• Gmail Fake: Displays a ‘fake’ Gmail login form to the victim user. Steps are taken to make this form feel/look realistic, for example the user’s email address is prepopulated requiring only the password to be submitted. The obvious end goal being the theft of email login credentials

  • URL Inject: Displays an overlay web page, such as an authentication form, when the victim user accesses an app. The URL inject allows for the harvesting of credentials from any accounts or applications the operator wishes to target. The inputted data and cookie information are transferred back to the control server as with the other injects.

In addition to the configuration file and injects, the operator can further interact with the malware using a series of commands. All requests to/from the C2 infrastructure are AES encrypted and Base64 encoded. Examples of these commands include:

  • delete_bot: delete the Coper/Octo bot

  • intercept_off / _on: disables or enables SMS interception

  • lock_off / _on: unlock or lock the infected device

  • open_url: open a web page in the infected device’s default browser

  • set_vnc_task: provide a remote action command, e.g., a gesture

  • sms: used to send an SMS message from the infected device (to a specific phone number)

  • start_ / stop_keylogger: starts or stops keylogging on the infected device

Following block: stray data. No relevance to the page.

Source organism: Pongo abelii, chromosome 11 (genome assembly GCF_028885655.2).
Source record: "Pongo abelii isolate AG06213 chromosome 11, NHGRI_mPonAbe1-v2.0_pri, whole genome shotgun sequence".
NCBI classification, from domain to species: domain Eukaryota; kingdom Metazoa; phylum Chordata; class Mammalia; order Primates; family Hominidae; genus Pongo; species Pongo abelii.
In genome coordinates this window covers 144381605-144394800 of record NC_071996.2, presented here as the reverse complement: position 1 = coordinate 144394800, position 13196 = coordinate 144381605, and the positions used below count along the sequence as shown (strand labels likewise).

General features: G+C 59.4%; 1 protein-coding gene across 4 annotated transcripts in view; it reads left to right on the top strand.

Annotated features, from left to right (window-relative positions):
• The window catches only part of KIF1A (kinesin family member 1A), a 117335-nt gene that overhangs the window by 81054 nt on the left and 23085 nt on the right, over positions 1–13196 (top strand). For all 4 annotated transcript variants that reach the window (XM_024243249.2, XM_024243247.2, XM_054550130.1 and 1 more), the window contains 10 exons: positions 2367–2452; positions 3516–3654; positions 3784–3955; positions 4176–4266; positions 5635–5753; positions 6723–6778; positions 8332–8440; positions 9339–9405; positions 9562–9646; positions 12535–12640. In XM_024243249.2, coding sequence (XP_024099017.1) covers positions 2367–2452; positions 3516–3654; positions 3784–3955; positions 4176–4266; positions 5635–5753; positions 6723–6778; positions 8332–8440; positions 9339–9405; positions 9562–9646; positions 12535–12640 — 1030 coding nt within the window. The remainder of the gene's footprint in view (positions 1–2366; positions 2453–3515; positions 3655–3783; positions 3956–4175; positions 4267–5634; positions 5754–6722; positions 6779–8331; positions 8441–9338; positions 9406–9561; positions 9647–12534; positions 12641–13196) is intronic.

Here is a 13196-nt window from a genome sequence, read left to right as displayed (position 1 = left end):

• vnc_start / _stop: starts or stops VNC functionality - i.e., remote control of the device/screen

Operators can also set further parameters to extract detailed information from the infected device, as summarized in the table below.

Many of these parameters existed in earlier versions of Coper/Octo from around mid-2021, and Exobot dating as far back as 2018, indicating the malware's development over time and the connections between the families.

With an understanding of how the operators communicate with each infected device (or “bot”), we can now delve into more detail about how this story unfolds, with the support of examples and images.

Victim Registration and Filtering

When a victim device is initially registered with the bot C2 server, essential information such as the IMEI number, phone model, Android version, device uptime, etc., is collected and stored in an SQL database. This data serves as a reference for the threat operator and can be reviewed in the future.

Following registration, the victim device continues to send updates to the C2 server on a daily basis. These updates allow the threat operator to monitor their infections and compile user interactions with the victim devices.

The screenshot below illustrates the bot registration script, providing a detailed view of these information values, denoted as $value (e.g., $imei and $model).

Two values hold particular significance during the bot registration stage: $country and $lang. Like many malware families, Coper/Octo prohibits the infection of devices in Commonwealth of Independent States (CIS) countries and/or devices utilizing the official languages of these countries.